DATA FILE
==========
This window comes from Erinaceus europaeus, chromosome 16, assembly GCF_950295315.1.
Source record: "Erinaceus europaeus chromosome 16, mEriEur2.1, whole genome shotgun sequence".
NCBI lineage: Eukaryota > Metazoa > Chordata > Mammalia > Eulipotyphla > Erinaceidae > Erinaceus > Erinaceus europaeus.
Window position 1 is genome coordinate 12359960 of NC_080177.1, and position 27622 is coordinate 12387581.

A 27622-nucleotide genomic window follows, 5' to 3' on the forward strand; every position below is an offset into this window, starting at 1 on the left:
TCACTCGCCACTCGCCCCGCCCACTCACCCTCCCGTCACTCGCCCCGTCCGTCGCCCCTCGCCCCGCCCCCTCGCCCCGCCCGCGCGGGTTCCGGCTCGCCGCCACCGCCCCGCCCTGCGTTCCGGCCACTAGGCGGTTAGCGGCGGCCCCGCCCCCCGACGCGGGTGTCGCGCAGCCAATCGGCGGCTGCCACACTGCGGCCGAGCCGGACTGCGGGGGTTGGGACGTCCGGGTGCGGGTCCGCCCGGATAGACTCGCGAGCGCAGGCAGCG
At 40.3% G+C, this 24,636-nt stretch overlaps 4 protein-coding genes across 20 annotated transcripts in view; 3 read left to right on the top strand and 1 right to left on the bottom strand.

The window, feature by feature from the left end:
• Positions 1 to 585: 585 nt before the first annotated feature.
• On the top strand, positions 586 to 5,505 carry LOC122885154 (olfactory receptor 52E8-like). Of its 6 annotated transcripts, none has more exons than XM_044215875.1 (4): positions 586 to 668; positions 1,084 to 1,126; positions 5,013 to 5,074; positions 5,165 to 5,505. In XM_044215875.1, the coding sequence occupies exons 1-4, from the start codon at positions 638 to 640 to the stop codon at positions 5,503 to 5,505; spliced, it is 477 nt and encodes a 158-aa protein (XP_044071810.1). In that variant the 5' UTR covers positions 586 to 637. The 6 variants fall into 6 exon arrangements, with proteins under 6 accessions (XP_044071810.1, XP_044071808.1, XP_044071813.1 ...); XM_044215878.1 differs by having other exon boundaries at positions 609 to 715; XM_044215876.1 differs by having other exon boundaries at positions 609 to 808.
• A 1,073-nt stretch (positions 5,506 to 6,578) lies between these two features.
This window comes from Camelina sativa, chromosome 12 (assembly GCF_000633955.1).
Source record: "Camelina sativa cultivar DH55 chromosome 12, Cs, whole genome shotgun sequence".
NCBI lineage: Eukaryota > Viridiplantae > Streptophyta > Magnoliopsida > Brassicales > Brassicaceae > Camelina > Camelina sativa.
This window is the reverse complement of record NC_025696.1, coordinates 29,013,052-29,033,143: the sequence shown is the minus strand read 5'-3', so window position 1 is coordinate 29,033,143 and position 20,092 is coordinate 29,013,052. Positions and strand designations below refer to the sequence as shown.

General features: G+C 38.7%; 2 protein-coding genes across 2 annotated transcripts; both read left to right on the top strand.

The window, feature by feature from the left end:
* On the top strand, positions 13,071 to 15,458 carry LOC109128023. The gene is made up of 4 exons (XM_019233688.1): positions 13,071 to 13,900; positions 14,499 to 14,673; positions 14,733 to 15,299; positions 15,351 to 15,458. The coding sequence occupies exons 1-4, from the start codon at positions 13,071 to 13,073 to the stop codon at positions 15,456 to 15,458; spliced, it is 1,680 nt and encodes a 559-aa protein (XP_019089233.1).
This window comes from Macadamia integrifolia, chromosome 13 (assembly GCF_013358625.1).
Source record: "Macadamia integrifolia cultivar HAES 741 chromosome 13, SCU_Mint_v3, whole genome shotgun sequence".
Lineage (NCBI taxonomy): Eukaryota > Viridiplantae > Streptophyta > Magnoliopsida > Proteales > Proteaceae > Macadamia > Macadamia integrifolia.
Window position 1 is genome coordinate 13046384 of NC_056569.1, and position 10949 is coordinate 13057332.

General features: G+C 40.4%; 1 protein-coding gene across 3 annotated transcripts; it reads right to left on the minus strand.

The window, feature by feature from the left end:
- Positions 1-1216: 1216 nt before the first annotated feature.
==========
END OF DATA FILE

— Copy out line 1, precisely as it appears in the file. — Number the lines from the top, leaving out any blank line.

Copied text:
This window comes from Erinaceus europaeus, chromosome 16, assembly GCF_950295315.1.